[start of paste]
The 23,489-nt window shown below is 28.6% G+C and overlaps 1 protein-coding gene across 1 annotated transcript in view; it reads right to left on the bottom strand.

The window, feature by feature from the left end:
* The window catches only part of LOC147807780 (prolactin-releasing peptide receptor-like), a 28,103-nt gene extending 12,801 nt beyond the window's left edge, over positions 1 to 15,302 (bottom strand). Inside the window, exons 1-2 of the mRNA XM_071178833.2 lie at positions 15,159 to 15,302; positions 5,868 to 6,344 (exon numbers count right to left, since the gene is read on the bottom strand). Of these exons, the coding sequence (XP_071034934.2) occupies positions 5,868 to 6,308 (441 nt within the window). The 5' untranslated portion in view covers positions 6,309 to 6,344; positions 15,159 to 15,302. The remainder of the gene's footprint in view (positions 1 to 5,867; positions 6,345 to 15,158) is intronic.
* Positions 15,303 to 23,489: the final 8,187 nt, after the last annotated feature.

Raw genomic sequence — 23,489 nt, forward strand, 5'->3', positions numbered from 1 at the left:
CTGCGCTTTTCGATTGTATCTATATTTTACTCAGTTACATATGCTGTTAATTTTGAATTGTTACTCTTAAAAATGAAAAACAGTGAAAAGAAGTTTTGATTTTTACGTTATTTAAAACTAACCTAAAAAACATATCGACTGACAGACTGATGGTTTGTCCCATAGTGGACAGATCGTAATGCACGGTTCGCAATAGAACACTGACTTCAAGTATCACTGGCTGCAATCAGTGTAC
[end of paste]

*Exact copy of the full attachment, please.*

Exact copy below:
The 23,489-nt window shown below is 28.6% G+C and overlaps 1 protein-coding gene across 1 annotated transcript in view; it reads right to left on the bottom strand.

The window, feature by feature from the left end:
* The window catches only part of LOC147807780 (prolactin-releasing peptide receptor-like), a 28,103-nt gene extending 12,801 nt beyond the window's left edge, over positions 1 to 15,302 (bottom strand). Inside the window, exons 1-2 of the mRNA XM_071178833.2 lie at positions 15,159 to 15,302; positions 5,868 to 6,344 (exon numbers count right to left, since the gene is read on the bottom strand). Of these exons, the coding sequence (XP_071034934.2) occupies positions 5,868 to 6,308 (441 nt within the window). The 5' untranslated portion in view covers positions 6,309 to 6,344; positions 15,159 to 15,302. The remainder of the gene's footprint in view (positions 1 to 5,867; positions 6,345 to 15,158) is intronic.
* Positions 15,303 to 23,489: the final 8,187 nt, after the last annotated feature.

Raw genomic sequence — 23,489 nt, forward strand, 5'->3', positions numbered from 1 at the left:
CTGCGCTTTTCGATTGTATCTATATTTTACTCAGTTACATATGCTGTTAATTTTGAATTGTTACTCTTAAAAATGAAAAACAGTGAAAAGAAGTTTTGATTTTTACGTTATTTAAAACTAACCTAAAAAACATATCGACTGACAGACTGATGGTTTGTCCCATAGTGGACAGATCGTAATGCACGGTTCGCAATAGAACACTGACTTCAAGTATCACTGGCTGCAATCAGTGTAC